The smash hit received glowing reviews. The Telegraph states, “attendance is compulsory”. Michael Billington said “Tim Pigott-Smith gives the performance of his distinguished career”. Its original three month booking has been extended already.

Drawing: Toby Stephens and Anna-Louise Plowman in Private Lives at the Gielgud Theatre

Toby Stephens and Anna Louise Plowman

Husband and wife team Toby Stephens and Anna-Louise Plowman appeared in Noël Coward’s classic comedy Private Lives at the Gielgud Theatre in July 2013.

A married couple playing a married couple; the line between reality and fiction becomes blurred and hard to define – a bit of ‘dramatic ambiguity’. It was the second time they played newly-weds Elyot and Sybil after a successful run at Chichester the previous Autumn. The entire cast, including Anna Chancellor and Anthony Calf, transferred to the West End.

Coward’s tale is of former lovers Elyot and Amanda who meet five years after their divorce while both on honeymoon with new amours. Reignited passion follows. Toby’s parents Dame Maggie Smith and Robert Stephens previously starred in a John Gielgud directed production of the same play, alongside Anthony’s mother-in-law Polly Adams.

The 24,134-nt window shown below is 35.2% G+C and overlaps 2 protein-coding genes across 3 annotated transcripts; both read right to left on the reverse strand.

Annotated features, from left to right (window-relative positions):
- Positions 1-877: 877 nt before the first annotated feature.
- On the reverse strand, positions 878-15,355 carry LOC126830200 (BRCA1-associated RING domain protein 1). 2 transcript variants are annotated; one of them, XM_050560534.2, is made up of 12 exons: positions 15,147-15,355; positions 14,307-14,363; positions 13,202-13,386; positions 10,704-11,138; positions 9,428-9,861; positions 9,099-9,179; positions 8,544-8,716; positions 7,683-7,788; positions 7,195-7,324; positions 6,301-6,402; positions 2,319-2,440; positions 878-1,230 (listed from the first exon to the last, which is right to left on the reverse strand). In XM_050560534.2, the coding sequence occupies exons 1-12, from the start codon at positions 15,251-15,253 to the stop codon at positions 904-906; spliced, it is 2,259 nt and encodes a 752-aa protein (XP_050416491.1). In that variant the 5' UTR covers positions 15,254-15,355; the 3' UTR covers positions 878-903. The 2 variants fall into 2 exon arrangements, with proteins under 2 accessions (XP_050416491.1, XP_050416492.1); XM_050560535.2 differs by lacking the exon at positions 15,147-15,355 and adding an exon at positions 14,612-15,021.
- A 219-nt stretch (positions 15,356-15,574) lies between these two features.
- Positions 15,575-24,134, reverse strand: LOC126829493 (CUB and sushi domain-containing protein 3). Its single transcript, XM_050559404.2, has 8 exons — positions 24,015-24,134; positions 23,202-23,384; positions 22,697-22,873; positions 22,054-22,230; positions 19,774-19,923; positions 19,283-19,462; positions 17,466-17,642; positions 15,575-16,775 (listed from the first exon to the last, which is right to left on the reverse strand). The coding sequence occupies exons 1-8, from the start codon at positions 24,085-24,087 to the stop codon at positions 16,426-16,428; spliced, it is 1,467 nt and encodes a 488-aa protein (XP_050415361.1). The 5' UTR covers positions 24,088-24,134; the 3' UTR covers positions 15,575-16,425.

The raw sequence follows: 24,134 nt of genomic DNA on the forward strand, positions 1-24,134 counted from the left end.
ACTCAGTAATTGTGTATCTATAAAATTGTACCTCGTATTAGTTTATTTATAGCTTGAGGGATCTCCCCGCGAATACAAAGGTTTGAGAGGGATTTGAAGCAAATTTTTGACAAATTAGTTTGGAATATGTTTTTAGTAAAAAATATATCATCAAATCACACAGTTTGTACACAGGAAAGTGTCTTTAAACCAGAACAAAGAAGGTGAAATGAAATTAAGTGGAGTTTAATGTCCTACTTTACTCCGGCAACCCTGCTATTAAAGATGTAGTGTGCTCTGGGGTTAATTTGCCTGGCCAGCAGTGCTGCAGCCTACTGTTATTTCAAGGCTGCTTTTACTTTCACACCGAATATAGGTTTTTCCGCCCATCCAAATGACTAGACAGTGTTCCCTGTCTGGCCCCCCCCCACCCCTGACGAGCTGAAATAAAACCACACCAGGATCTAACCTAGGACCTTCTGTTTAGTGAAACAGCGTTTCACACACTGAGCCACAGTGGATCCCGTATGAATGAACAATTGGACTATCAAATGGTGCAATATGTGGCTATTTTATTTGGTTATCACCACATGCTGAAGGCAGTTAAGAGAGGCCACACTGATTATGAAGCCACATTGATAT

Toby and Anna-Louise both co-produced the London transfer and both happily signed my sketch the stage door on an autumnal evening in September 2013.

Drawing: Daniel Mays in Trelawny of the Wells at the Donmar Warehouse

Daniel Mays

British actor Daniel Mays’ impressive list of credentials extend beyond the screen to the stage. Recently part of the stellar cast in Mojo at the Pinter, Daniel preceded it with his role as the pretentious thespian Ferdinand Gadd who fervently believes his audience can no longer be denied his Orlando in the wonderfully funny Trelawny of the Wells at the Domar Warehouse in London in 2013.

After directing such films as Atonement and Anna Karenina, this was Joe Wright’s first play, and he chose Pinero’s warm hearted tibute to the theatrical medium itself, written in 1898. Daniel was nominated for the WhatsOnStage Best Supporting Actor Award for his roles in both Trelawny and Mojo